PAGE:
94. Telegram From the Department of State to the Embassy in Belgium 0

796. After consideration your excellent despatch 5661 and in accordance with suggestions developed during Ambassador’s consultation, Department has concluded it would be desirable for Ambassador (with subsequent assistance such other members of the Embassy staff as he may consider advisable) to undertake a series of discussions with appropriate Belgian officials in order obtain their assessment of developments in Congo. We would be particularly interested in Belgian [Page 259] views on timing of various phases Belgian program for granting Congolese independence, possibility of creation federal system of government in Congo rather than unitary state, relative strength and effectiveness various Congolese leaders and political groupings, and Belgian plans for continuing economic and technical assistance to Congo. We would hope that from these discussions would come a continuing exchange of views between US and Belgian authorities in Brussels and Leopoldville at various levels and in technical as well as policy field.

Department believes Ambassador’s absence on leave during period of elections and King’s Congo visit2 would make such an approach entirely in order and not tend to generate Belgian suspicion or antagonism. Furthermore, developments over past months confirm Belgians much more ready to consult with US, if not to solicit our advice or assistance.

Since refdes was transmitted situation in Congo appears somewhat improved particularly in light realization by Congolese leaders at Kisantu Conference3 some sort of federal structure an economic necessity. However, Department fully cognizant inherently unstable pattern in Congo.

In course discussions, Belgians may well ask for US views concerning Belgium’s Congo program. Ambassador authorized respond that US is of course interested in maintenance political stability in Congo and general alignment of area with Free World. We believe that the aims of present Belgian policy in the Congo are laudable and hope that they can be attained in harmonious cooperation. Should Belgians officially request public statement US views, Ambassador may state that he will explore feasibility such action with Department.

If Belgians should raise question of US economic or technical assistance in Congo, Ambassador should point out that funds available for such purposes extremely limited and established US policy permits US action in these fields only when metropole unable meet territory’s requirements. We would be prepared examine any Belgian proposal, but could not make any commitment. We would also attempt make available information concerning private US funds which possibly could be drawn on.

Most pressing need would appear to be in field training for public administration and Embassy should discuss this with Belgians. Experience with other colonial and ex-colonial powers has shown however this is very sensitive area and US assistance not generally welcomed.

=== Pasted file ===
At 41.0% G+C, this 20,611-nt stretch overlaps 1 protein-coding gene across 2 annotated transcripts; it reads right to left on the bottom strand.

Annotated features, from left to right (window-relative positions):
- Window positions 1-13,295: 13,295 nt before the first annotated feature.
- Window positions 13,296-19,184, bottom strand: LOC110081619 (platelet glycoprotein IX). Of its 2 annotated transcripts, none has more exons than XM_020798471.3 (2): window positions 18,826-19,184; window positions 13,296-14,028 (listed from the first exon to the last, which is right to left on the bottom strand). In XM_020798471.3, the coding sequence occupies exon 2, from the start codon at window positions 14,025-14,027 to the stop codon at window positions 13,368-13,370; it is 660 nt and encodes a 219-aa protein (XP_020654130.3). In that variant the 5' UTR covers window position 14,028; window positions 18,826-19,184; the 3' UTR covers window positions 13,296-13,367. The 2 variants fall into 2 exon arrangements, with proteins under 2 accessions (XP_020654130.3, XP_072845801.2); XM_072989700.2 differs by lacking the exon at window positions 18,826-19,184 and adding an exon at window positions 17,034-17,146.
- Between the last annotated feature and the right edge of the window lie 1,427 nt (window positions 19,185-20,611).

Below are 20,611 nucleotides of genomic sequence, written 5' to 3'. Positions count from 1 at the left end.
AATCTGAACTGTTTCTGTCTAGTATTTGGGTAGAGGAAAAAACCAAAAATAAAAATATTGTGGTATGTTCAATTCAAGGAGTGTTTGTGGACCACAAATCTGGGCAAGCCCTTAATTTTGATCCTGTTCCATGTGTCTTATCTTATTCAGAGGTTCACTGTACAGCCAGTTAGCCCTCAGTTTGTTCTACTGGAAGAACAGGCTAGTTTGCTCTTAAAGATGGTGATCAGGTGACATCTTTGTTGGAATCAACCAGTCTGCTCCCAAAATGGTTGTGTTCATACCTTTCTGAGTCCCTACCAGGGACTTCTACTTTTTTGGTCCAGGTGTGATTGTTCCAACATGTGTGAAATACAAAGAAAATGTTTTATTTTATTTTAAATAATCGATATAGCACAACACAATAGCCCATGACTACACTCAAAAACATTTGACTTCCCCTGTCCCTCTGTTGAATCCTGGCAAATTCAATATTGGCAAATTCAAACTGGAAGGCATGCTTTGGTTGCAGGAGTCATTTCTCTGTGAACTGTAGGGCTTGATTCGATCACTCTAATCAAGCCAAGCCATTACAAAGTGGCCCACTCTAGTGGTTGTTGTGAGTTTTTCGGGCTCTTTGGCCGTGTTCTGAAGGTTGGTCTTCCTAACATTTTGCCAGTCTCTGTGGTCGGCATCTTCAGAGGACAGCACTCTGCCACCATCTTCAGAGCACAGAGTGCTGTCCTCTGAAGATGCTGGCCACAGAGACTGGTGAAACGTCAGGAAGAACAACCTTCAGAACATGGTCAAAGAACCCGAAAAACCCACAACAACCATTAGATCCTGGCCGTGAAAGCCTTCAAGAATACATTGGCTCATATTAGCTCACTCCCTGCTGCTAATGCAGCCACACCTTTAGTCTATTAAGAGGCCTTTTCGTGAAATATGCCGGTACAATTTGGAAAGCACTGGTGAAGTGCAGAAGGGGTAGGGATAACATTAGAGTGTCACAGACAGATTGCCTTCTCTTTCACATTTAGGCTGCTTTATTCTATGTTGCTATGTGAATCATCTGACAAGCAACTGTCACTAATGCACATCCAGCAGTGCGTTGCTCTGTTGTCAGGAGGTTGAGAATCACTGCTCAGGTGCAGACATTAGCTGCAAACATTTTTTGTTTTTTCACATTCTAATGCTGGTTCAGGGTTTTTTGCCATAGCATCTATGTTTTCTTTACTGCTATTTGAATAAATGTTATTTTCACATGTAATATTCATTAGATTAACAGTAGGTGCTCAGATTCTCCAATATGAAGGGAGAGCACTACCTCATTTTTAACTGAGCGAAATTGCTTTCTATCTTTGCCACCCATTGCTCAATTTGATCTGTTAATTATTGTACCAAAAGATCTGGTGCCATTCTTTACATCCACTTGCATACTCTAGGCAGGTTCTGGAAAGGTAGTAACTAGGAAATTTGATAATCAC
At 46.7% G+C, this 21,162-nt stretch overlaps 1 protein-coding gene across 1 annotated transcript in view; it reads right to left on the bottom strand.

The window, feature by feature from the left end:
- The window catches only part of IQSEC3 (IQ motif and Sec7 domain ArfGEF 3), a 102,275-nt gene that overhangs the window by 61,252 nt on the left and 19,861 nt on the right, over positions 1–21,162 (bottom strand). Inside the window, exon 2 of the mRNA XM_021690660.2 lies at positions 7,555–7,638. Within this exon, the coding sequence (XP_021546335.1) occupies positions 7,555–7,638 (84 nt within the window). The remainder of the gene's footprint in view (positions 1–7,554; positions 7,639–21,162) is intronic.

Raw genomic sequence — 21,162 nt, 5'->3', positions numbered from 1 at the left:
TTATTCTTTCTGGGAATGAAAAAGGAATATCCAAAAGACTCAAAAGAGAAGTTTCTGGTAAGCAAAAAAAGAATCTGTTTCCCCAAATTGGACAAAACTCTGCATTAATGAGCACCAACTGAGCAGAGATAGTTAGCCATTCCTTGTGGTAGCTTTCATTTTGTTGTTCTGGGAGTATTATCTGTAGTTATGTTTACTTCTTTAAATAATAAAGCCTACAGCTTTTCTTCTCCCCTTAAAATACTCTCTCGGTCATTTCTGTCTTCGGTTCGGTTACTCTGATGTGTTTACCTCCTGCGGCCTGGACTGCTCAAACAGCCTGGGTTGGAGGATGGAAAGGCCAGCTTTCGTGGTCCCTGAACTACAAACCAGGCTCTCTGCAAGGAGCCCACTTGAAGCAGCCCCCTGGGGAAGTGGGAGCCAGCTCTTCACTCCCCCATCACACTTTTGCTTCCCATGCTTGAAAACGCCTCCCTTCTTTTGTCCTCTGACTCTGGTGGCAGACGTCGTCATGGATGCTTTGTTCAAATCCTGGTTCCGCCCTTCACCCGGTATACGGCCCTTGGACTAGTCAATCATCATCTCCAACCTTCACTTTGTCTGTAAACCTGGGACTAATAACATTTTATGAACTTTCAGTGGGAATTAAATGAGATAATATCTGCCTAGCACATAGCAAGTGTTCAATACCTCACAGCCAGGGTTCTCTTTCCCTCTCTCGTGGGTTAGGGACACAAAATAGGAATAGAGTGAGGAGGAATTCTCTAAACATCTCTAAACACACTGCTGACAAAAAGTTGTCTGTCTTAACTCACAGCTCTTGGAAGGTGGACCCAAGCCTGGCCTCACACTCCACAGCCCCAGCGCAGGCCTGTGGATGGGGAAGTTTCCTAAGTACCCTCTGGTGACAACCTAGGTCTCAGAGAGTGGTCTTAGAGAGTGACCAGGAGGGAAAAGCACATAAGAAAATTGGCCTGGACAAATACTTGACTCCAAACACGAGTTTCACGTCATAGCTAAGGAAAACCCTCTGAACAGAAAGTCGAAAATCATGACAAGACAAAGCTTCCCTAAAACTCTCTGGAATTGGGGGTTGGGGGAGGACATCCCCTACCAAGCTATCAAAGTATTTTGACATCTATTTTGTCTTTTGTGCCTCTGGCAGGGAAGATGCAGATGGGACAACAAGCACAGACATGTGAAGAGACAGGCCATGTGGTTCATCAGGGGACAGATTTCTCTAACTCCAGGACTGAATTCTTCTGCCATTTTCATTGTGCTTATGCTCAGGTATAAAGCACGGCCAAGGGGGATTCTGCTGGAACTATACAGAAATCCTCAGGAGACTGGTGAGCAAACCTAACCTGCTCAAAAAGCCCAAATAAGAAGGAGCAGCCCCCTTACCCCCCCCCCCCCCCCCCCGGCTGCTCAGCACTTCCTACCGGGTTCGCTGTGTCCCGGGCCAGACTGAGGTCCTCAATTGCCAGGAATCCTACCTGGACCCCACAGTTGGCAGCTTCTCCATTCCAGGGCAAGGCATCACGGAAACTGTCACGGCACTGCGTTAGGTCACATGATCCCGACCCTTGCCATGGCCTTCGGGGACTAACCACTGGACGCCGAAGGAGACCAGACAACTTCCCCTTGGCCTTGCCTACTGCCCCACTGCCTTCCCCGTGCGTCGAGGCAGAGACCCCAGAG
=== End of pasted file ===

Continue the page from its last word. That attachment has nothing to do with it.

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FYI. Although Department realizes possible danger in becoming identified too closely with Belgian colonial policy, we nevertheless believe that cooperation with Belgians in pursuing common aims offers us best, if not only, means of influencing future independent Congo. We therefore envisage Ambassador and staff discussions with Belgians as first phase of exploratory operation designed identify areas of common interest in which US can be of assistance to Belgians in maintaining and promoting orderly progress toward Congolese autonomy.

We must also keep in mind repercussions elsewhere both in Europe and Africa of any vigorous US action in the Congo. For example, any substantial aid program would certainly result in US being faced with shopping list from any number of emerging African nations. Other metropolitan powers for different reasons might resent US attention to Congo and independent African states could if we were not careful interpret out actions as attempt preserve colonialism. These considerations may be of minor significance and need not inhibit Embassy in its discussion with Belgians but are mentioned to emphasize area wide implications of problem. End FYI.4

  1. Source: Department of State, Central Files, 611.55A/1–860. Confidential. Drafted by C. Vaughan Ferguson, Director of the Office of Middle and Southern African Affairs, and W.C. Sherman of the Office of Western European Affairs; cleared with the Director of that Office, Robert H. McBride; and approved by Deputy Assistant Secretary of State for African Affairs James K. Penfield. Pouched to Léopoldville and Elisabethville.
  2. In despatch 566, December 10, 1959, the Embassy warned that the U.S. policy of leaving responsibility for the Congo to Belgium risked the failure of the long-term U.S. objective of the emergence of a stable, Western-oriented Congo. It urged a more active U.S. role, suggested areas of possible U.S. assistance to the Congo, and recommended an approach to the Belgian Government as a first step. (Ibid., 611.55A/12–1059)
  3. King Baudouin departed on December 16 for a 2-week visit to the Congo.
  4. A meeting of representatives of five Congolese parties, December 24–27, 1959; it called for a federal constitution.
  5. Despatch 817 from Brussels, February 2, reported that Ambassador Burden had met with Minister for the Congo Auguste de Schrijver on January 26 to initiate a series of discussions with Belgian officials concerning developments in the Congo. Burden indicated a wish to commence quiet meetings with Congolese leaders, but de Schrijver did not respond. (Department of State, Central Files, 755A.03/2–260)